The Life-Changing Truth to Learn When You’re Sheltering at Home
The ingredients included bubblegum-flavored yoghurt, leeks, boxed mac and cheese, and mackerel. Something that weird, anyway. The tvs nearest our table at the diner were set to a show called Chopped. Chefs were given a bizarre set of ingredients from which to make something good. And they did.
You know what we are all, sheltered in place? We’re chefs on Chopped.
When You’re Really Shipwrecked
And that gives us the chance to learn something many of us already know, but mostly only in theory. Being stuck inside by itself isn’t. Especially if you’ve lost your job or someone you love. For many people, there’s no way to make this better.
But for the rest of us, being forced inside should make us see how much we have. It tells us to thank God for a lot more things than we usually thank Him for. But we have to look. That’s a huge lesson. It can change your life. It did mine (slowly, over time, and not without resistance, because I like to whine and complain as much as anyone).
The great Christian writer G. K. Chesterton wrote about this in his novel Manalive, published over a century ago. It’s a story about forcing yourself to see things again so you see them afresh. The main character starts his adventures by firing his gun at his old professor, jumping out the window, and running away. And perfectly reasonably, too, as you find out at the end.
Early in the book, the hero explains his way of seeing the world to a young woman who thinks he’s entirely too dreamy and romantic. “When you’re really shipwrecked,” says Innocent Smith, “you do really find what you want. When you’re really on a desert island, you never find it a desert.”
He then says this, which is more clearly relevant to us: “If we were really besieged in this garden, we’d find a hundred English birds and English berries that we never knew were here. If we were snowed up in this room, we’d be the better for reading scores of books in that bookcase that we don’t even know are there; we’d have talks with each other, good, terrible talks, that we shall go to the grave without guessing; we’d find materials for everything — christening, marriage, or funeral.”
The Shipwrecked Crusoe
This, Chesterton explained, is why the book Robinson Crusoe appeals so much. (Or did, back when people other than homeschoolers read it.) The book “celebrates the poetry of limits, nay, even the wild romance of prudence,” he says in his book Orthodoxy.
Crusoe survived a shipwreck by himself. Left on a deserted island, he has to get what he can from the ship before it sinks. There, Chesterton says, is the greatest pleasure of the story. “The best thing in the book is simply the list of things saved from the wreck. The greatest of poems is an inventory. Every kitchen tool becomes ideal because Crusoe might have dropped it in the sea.”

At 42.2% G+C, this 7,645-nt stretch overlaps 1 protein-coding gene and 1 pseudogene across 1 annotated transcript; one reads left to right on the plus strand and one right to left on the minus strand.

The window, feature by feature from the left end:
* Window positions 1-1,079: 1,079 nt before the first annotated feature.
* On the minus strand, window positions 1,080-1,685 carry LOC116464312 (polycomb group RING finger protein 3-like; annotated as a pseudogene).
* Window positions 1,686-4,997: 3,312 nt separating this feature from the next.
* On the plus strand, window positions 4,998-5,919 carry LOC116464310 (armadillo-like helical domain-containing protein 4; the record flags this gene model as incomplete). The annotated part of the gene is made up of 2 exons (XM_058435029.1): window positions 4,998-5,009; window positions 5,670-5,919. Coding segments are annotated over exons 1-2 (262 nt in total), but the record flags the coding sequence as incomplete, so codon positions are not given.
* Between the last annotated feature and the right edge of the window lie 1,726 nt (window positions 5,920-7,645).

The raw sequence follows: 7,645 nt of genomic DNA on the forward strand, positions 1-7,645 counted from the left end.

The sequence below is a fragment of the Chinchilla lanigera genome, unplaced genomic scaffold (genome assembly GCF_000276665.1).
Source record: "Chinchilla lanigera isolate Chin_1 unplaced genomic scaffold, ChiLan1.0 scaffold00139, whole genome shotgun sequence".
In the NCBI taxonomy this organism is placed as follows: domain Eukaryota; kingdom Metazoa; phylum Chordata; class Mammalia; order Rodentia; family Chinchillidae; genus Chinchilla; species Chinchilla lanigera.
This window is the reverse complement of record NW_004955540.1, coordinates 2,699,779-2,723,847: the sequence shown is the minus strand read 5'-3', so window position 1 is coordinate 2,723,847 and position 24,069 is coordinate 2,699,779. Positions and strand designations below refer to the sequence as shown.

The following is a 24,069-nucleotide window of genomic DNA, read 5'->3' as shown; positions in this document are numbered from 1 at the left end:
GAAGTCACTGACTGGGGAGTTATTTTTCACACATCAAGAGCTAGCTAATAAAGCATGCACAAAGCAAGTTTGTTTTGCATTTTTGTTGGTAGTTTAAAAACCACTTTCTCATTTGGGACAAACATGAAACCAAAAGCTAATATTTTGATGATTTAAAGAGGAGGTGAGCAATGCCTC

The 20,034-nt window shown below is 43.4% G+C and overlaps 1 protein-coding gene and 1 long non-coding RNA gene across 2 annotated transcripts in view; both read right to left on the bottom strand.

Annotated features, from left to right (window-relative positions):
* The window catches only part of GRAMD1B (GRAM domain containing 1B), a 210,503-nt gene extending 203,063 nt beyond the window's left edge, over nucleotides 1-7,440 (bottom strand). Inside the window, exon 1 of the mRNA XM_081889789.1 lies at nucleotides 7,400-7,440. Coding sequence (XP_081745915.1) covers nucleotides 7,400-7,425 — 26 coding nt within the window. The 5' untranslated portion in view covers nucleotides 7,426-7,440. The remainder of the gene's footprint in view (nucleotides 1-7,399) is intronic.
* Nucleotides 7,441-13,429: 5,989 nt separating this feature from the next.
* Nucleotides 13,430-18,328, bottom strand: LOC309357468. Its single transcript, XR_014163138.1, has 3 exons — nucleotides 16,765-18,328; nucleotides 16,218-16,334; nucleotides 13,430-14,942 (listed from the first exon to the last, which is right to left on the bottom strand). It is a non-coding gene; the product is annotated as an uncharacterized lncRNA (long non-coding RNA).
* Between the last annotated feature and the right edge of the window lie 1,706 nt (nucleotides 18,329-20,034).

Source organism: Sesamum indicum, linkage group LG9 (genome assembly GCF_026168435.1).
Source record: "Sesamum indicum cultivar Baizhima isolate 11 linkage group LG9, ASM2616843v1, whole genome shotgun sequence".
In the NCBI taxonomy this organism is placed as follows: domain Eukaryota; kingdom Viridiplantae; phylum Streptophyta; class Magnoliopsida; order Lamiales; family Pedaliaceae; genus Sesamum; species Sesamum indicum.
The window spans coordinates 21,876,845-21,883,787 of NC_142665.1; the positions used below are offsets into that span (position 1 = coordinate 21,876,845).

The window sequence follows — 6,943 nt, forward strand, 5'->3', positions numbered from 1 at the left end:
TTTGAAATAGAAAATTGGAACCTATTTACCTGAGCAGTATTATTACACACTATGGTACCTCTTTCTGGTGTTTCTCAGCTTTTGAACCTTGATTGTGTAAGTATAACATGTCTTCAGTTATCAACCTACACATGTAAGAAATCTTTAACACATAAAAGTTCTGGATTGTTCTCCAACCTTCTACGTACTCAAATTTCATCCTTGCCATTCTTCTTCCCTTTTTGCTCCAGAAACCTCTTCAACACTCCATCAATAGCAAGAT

How does this apply to our lives? “It is a good exercise, in empty or ugly hours of the day, to look at anything, the coal-scuttle or the book-case, and think how happy one could be to have brought it out of the sinking ship on to the solitary island.”
We tend to look at the things we have and think about the things we don’t have. You have a pile of books you can read, but you don’t have the book you want to read now, and the library’s closed and Amazon’s backed up and the ebook’s way too expensive. “I don’t have anything to read,” you complain.
But how amazing is it that you have all those books you can read? In your house? Three steps away? What if you were poor Crusoe who might well never see another book for the rest of his life? How precious those books would be.
And that’s true for the things in your kitchen. You want a hamburger with everything, and you have to make something else. But you have something else to make. It can be good. It can be great.
That’s true of everything. Whatever you have, you might not have. Whatever you have, is treasure on a deserted island.
Think of how you’d feel when, having stocked up on cans and cans of food, you find you don’t have a can opener. You find an old rusty one at the back of a drawer. Watching the can open as you turn the crank would feel like magic. You’d thank God for it in a way you rarely thank God for anything.
That’s the thing to practice when you’re stuck inside. We have so much. We just need to see it. “When it comes to life, the critical thing is whether you take things for granted or take them with gratitude,” Chesterton said.
And it all comes from God. “When we were children,” he also said, “we were grateful to those who filled our stockings at Christmas time. Why are we not grateful to God for filling our stockings with legs?”
For David’s guide to reading Chesterton, go here, and his explanation of why Chesterton was such a genius, go here. He’s written a lot on gratitude. Including this article, “Thank God For Life, Even When It Feels Like a Gift You Didn’t Want,” and this one from The Stream, “Thank God for the Things You Never Think About. Like Your Toes and Indoor Plumbing.”
David Mills is a senior editor of The Stream. After teaching writing in a seminary, he has been editor of Touchstone and the executive editor of First Things. He edits the site Hour of Our Death and writes the monthly “Last Things” column for the New Oxford Review. He is finishing a book on death and dying to be published by Sophia Institute Press.